Wednesday, June 15, 2011
George Washington and Ora Judge
To be a slave must be a hellish experience. However, if you were destined to be a slave in early 1797, it would be hard to have a better gig than Ora Judge did. She was one of George Washington’s domestic slaves in the Presidential Mansion in Philadelphia. (at that time the US capital was in Philadelphia—the White House wasn’t to be built until several years later). Ora Judge was smart enough to know that at the end of Washington’s second term in office, he and the entire household would be moving back to Mt Vernon. So Ora ran away with the help of a sympathetic sea captain and made it clear to Greenland…Greenland, New Hampshire.
When Washington first got word that one of his slaves had escaped to the Granite State, he sent a letter to the US Marshall for NH, asking for help in recovering his “property.” Interestingly enough, the Marshall wrote back, suggesting that Washington take a different tack because the people in New Hampshire, even back then, tended to take that whole “Live Free or Die” slogan very seriously. Washington then wrote a letter to Ora herself, telling her, in effect, that while he favored eventual abolition, she was setting a bad example for the rest of the slaves and would she please come on home? Ms Judge was not buying any. She stayed in NH and made a living as a seamstress.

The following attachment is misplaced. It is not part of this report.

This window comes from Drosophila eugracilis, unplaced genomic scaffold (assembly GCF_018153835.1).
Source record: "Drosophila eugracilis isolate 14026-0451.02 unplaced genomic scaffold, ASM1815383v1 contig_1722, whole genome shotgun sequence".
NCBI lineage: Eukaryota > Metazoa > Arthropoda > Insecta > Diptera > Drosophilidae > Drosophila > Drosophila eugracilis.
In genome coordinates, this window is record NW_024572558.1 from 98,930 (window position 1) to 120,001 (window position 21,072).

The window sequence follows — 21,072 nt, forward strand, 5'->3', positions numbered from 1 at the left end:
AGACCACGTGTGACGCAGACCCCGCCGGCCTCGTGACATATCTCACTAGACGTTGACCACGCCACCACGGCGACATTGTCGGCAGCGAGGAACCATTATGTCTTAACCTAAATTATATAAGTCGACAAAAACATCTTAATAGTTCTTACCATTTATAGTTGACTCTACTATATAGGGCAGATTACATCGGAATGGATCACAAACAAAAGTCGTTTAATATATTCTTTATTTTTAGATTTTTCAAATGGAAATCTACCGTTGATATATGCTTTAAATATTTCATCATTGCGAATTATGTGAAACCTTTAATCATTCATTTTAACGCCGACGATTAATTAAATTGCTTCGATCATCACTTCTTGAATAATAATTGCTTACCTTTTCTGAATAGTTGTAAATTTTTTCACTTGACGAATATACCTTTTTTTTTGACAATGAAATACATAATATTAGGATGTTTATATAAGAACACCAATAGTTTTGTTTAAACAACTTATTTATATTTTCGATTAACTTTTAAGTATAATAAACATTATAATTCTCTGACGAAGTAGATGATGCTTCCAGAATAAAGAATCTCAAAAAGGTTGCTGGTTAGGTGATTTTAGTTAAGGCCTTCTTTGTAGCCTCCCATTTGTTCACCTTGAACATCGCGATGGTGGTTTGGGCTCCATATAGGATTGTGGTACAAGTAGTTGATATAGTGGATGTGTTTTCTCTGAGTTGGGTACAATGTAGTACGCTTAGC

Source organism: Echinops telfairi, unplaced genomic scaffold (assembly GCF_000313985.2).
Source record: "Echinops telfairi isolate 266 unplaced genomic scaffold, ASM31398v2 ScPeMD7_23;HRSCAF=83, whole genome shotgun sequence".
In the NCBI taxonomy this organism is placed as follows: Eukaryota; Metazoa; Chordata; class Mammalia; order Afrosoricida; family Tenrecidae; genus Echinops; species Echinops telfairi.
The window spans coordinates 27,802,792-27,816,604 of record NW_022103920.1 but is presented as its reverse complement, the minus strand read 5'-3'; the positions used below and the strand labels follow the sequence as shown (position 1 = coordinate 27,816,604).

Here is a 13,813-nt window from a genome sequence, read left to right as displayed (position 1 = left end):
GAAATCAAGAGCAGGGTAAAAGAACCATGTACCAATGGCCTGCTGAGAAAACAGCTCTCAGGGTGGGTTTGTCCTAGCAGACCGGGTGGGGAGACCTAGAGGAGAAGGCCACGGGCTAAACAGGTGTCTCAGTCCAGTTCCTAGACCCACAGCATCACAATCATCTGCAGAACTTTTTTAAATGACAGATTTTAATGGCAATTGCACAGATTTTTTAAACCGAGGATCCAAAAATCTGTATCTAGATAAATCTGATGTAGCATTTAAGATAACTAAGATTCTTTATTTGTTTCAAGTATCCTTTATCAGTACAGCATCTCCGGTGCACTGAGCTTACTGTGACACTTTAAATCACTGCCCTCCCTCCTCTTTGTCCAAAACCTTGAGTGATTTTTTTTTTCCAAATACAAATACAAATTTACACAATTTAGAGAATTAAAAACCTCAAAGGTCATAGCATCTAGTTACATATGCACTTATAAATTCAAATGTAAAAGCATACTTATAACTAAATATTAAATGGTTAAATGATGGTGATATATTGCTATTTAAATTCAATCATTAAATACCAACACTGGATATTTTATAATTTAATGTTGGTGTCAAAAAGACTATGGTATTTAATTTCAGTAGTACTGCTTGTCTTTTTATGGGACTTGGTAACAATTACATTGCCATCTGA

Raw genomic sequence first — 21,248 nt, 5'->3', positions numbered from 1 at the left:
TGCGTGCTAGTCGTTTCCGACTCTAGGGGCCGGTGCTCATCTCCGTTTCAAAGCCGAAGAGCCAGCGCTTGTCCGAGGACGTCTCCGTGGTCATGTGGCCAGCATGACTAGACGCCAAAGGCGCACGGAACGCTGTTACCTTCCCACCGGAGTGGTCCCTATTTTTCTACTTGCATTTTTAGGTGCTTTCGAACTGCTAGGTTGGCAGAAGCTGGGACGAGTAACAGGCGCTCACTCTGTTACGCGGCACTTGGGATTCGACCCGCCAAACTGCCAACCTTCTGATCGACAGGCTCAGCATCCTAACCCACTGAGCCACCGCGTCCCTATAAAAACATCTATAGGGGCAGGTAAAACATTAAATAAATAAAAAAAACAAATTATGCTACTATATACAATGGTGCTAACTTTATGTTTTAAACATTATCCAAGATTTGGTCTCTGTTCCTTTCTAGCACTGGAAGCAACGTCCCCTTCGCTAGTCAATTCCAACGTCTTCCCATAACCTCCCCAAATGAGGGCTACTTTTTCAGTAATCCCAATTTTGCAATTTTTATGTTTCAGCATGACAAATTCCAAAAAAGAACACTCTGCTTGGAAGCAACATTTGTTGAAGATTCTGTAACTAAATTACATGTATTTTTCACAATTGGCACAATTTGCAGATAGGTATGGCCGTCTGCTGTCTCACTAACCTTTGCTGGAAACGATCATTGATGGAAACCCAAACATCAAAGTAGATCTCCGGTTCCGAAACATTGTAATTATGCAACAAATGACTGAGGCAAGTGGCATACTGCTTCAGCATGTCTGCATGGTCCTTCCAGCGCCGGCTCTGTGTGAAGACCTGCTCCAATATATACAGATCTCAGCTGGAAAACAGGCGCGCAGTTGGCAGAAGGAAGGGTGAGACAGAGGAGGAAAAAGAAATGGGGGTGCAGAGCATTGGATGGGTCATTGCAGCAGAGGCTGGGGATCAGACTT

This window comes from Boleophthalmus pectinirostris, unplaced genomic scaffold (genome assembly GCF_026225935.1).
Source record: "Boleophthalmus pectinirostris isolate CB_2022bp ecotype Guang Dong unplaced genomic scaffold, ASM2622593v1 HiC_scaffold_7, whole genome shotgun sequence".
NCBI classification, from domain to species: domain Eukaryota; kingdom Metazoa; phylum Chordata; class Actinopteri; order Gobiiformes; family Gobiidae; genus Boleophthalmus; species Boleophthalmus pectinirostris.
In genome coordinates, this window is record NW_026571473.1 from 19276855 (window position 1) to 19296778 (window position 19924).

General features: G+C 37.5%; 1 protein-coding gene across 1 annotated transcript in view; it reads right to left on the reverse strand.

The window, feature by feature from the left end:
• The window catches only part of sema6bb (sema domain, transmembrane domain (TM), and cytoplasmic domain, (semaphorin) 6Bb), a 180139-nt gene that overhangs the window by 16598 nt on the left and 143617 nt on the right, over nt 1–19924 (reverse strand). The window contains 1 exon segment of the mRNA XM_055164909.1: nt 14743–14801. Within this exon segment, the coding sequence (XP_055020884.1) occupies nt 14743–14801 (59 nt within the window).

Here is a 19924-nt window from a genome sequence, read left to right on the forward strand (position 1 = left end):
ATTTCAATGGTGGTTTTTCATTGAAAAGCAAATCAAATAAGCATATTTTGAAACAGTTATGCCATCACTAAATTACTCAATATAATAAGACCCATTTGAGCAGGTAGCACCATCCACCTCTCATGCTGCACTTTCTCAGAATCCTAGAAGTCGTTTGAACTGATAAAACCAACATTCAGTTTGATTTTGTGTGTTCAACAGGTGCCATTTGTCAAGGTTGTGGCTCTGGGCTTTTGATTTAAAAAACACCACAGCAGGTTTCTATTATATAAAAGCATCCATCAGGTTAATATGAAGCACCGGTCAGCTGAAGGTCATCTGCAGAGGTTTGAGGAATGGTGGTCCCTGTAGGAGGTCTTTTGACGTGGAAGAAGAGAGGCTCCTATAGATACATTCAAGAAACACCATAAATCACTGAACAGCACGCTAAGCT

Ironically enough, at the time Washington left office he only had another 2 years and nine months to live, and his will contained ironclad language that upon the death of his wife Martha, Mt, Vernon’s slaves would have the choice of manumission (freedom) or a chance to spend the rest of their lives at Mt Vernon being provided for from the state’s revenues.
Most people don’t realize that before the end of the Revolutionary War, Washington could be classified as a lukewarm abolitionist. He favored emancipation with compensation for slave owners. Mt Vernon’s records indicate that Washington’s estate was still making payments for elderly slaves into the early 1930s. Washington had a better retirement plan for his slaves than do a great many modern corporations.
Ora Judge spent the rest of her life in New Hampshire. She married and had two children before her husband deserted her. When she grew too old and sickly to work, the townspeople of Greenland provided for her. Shortly before her death, she gave an interview to an abolitionist newspaperman saying she had never regretted running away.
I believe the story of Ora Judge proves that the best stories are the ones you don’t find in the history books.